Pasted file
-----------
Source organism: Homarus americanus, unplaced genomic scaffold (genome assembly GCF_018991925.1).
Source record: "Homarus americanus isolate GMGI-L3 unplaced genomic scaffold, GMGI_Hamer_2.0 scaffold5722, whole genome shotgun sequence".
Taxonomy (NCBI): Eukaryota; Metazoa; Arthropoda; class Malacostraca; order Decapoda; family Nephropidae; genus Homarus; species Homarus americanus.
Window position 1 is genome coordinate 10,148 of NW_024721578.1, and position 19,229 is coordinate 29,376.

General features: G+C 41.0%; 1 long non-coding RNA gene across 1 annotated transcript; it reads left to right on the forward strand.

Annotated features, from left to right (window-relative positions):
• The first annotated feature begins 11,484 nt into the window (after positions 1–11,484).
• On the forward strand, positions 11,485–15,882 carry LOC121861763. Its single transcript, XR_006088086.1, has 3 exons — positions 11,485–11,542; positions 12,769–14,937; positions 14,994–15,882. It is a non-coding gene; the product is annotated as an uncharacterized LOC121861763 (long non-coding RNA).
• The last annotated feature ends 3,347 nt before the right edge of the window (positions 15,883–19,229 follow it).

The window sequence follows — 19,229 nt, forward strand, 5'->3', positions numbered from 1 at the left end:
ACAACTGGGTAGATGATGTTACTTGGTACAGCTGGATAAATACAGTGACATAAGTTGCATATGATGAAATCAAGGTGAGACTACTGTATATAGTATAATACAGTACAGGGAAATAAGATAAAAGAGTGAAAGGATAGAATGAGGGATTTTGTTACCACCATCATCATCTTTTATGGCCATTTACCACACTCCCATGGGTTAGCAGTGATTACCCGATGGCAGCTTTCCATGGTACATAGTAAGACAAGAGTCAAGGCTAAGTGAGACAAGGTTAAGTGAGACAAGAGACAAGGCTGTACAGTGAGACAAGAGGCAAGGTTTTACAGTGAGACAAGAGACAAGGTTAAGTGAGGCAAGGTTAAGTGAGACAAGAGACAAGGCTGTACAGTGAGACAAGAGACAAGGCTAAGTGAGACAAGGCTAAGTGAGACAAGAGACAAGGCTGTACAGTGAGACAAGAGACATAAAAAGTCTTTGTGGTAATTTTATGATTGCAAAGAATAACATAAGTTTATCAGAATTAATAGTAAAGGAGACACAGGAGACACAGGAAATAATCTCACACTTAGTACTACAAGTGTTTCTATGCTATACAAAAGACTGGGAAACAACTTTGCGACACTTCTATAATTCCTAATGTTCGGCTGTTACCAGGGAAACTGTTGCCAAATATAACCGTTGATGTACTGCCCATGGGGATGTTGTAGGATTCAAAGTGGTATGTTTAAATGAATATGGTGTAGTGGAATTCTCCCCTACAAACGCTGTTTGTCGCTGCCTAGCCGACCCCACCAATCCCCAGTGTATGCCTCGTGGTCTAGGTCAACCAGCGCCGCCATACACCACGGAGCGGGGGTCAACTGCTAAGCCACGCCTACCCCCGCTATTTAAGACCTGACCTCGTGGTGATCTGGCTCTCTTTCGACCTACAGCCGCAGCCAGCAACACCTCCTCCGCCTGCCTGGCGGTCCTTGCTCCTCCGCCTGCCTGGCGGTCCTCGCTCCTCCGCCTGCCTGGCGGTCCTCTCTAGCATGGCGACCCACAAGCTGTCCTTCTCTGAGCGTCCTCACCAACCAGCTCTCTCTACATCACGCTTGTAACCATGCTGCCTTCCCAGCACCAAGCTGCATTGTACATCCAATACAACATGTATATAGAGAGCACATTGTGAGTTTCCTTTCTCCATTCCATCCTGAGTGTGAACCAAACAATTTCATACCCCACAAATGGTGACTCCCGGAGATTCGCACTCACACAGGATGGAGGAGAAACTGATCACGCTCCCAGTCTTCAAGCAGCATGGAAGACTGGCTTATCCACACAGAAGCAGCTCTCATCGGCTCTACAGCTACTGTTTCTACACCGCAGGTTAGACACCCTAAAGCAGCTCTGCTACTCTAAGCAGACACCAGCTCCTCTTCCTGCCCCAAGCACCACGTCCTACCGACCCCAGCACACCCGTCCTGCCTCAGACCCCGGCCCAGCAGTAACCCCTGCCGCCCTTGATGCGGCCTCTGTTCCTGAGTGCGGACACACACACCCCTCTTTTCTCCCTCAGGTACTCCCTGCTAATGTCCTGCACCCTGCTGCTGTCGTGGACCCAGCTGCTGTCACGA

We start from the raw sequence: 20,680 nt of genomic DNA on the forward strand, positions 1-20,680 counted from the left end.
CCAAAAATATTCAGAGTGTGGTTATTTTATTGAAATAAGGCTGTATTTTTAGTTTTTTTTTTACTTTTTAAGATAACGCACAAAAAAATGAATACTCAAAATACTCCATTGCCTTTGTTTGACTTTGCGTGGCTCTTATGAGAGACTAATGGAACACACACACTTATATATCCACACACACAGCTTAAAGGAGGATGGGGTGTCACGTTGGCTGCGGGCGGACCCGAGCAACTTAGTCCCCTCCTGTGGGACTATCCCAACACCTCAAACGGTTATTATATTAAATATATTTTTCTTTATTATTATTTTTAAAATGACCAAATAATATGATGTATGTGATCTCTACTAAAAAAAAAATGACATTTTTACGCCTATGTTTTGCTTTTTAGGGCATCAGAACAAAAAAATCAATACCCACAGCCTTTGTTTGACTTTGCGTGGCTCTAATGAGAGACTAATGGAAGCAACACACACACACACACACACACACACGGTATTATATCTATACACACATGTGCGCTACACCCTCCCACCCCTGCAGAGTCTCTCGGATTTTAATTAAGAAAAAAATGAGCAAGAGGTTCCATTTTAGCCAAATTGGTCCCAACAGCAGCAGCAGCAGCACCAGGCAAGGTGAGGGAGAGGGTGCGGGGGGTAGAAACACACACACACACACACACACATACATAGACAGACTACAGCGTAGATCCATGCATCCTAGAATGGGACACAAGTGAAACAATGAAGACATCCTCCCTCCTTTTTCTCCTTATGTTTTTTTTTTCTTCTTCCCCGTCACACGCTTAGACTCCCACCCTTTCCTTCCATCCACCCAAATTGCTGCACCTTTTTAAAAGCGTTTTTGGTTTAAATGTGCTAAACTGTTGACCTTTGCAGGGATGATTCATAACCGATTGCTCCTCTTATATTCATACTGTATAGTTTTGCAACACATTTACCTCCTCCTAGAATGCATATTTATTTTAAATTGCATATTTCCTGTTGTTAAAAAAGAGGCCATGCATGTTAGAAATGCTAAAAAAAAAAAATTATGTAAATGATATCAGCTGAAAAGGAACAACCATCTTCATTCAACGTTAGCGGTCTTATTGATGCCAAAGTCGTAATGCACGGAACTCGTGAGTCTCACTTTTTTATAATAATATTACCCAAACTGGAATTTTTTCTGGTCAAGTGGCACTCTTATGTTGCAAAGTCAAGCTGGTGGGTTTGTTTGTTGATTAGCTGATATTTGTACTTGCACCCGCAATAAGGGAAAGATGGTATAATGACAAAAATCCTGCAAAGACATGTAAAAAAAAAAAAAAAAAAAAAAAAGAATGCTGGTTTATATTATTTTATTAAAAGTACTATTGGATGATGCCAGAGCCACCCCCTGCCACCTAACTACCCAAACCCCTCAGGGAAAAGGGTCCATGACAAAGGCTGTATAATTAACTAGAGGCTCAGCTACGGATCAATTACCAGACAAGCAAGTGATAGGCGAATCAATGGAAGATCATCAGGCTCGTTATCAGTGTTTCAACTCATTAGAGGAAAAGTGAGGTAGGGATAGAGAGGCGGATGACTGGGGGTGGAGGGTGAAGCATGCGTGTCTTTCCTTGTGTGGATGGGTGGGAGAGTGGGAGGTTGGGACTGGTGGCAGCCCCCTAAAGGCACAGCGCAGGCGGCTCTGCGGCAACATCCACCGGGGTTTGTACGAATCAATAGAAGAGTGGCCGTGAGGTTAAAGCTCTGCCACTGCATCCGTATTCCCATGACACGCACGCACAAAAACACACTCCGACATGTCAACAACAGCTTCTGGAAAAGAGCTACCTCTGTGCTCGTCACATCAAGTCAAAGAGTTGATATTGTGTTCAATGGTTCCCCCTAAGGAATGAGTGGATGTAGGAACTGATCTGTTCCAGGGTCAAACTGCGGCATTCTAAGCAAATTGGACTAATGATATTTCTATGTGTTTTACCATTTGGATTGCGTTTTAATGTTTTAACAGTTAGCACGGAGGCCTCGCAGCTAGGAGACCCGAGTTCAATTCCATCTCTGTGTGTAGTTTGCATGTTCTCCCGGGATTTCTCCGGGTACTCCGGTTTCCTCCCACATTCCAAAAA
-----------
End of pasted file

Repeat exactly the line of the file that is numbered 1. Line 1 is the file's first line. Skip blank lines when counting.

Source organism: Homarus americanus, unplaced genomic scaffold (genome assembly GCF_018991925.1).